There are a number of different types of video conferencing solutions available many of which are free. But these solutions may not be suitable for the requirements of your meeting. Ideally, you want to replicate as close as possible the experience of being “in the room” for those people joining remotely. This means users should be able to view everyone who is sitting in that room and the material that is being shared. If material is being viewed on a horizontal table, for example with architectural plans, then you will need a way for video to capture this viewpoint. If some joining remotely needs to present the screen should be properly setup in order to accommodate this.
Lastly, one often overlooked issue when considering video conferencing is lighting and audio. In principle someone may be able to view the entire room remotely, but inadequate light may make it difficult to capture the details. Likewise, audio from the participants in the room may not be clear for people joining in remotely. If it is important that everyone is clearly heard, then you may want to consider using external audio mics.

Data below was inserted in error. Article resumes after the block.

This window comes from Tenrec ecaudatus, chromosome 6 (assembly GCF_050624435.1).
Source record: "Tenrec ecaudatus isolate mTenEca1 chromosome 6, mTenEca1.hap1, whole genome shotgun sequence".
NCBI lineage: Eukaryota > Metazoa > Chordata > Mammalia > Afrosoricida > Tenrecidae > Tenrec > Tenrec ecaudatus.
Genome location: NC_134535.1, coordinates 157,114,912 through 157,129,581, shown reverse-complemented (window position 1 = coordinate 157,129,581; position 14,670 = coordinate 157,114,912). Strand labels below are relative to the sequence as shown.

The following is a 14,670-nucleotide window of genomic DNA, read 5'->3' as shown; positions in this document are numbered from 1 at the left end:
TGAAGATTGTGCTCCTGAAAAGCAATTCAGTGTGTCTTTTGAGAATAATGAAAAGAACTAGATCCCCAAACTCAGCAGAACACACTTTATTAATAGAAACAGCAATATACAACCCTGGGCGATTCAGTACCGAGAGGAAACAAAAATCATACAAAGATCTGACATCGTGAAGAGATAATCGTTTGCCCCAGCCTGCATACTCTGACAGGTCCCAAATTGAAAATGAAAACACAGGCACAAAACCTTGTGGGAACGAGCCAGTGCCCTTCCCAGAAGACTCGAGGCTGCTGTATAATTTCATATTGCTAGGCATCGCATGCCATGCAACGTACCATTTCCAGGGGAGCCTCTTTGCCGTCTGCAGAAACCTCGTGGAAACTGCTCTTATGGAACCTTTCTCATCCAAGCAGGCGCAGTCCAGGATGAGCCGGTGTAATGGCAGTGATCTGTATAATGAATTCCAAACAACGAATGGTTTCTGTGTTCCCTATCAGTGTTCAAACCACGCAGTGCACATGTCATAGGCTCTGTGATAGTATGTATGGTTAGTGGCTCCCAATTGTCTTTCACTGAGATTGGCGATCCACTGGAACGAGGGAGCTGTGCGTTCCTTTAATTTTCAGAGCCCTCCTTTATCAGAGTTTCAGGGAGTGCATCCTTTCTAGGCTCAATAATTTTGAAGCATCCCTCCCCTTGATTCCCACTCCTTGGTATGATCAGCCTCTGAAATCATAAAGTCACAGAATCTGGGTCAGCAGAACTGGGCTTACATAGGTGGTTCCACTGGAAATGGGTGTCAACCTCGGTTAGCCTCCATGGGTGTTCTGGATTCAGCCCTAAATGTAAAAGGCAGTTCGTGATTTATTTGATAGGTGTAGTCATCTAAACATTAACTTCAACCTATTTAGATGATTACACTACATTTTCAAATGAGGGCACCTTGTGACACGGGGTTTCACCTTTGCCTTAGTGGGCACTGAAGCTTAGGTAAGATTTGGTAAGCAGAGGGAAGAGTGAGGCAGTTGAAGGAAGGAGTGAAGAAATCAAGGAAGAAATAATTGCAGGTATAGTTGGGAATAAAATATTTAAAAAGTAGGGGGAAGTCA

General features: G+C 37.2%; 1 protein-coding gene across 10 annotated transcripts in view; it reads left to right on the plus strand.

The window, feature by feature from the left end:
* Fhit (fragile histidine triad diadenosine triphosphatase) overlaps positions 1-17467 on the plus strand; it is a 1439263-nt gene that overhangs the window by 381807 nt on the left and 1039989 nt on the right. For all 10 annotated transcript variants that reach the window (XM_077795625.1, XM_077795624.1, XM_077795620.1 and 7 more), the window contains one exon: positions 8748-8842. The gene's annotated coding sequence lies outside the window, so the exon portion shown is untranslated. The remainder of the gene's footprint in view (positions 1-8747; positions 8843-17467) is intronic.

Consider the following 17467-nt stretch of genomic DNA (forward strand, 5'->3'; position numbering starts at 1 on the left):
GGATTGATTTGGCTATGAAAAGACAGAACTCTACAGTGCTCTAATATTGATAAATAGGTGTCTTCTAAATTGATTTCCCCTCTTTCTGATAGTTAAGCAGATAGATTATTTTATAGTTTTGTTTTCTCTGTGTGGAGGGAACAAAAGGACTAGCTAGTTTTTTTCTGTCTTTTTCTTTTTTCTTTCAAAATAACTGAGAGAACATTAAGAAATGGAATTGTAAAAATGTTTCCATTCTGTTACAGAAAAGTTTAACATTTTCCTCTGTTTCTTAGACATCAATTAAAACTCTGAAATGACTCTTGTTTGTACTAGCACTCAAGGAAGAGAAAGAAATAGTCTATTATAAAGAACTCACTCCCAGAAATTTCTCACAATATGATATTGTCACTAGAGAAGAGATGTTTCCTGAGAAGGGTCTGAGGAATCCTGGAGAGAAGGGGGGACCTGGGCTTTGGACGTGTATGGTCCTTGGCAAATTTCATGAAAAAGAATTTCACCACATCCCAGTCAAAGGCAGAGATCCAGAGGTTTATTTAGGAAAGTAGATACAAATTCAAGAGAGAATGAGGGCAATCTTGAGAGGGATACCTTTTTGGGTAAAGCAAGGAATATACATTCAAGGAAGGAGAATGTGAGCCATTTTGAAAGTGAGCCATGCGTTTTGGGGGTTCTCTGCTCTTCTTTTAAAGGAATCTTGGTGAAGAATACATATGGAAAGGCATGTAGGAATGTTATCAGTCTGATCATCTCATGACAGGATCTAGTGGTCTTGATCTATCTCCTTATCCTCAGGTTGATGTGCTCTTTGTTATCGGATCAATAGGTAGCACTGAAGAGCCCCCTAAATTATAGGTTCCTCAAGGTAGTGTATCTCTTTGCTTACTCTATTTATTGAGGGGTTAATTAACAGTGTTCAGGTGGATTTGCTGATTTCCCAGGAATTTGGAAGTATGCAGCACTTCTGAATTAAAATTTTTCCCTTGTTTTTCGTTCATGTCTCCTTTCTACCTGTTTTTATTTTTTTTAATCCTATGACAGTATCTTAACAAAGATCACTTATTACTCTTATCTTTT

Connecting computer to the presentation system is another common time that problems are encountered. If you have multiple different people from different organisations, then you can almost guarantee that someone won’t have the right port to connect to the system. One way to avoid this issue is to decide in advance who will be presenting using the projector and ensure that at least are able to connect easily. In some circumstances you may be unsure what type of device will need to connect to the projector. If you have vendors, clients or partners presenting then it is often not until you are at the conference room that potential problems present themselves. In these circumstances a good solution is to use a wireless presentation system. This should allow any participant to make use of the projector.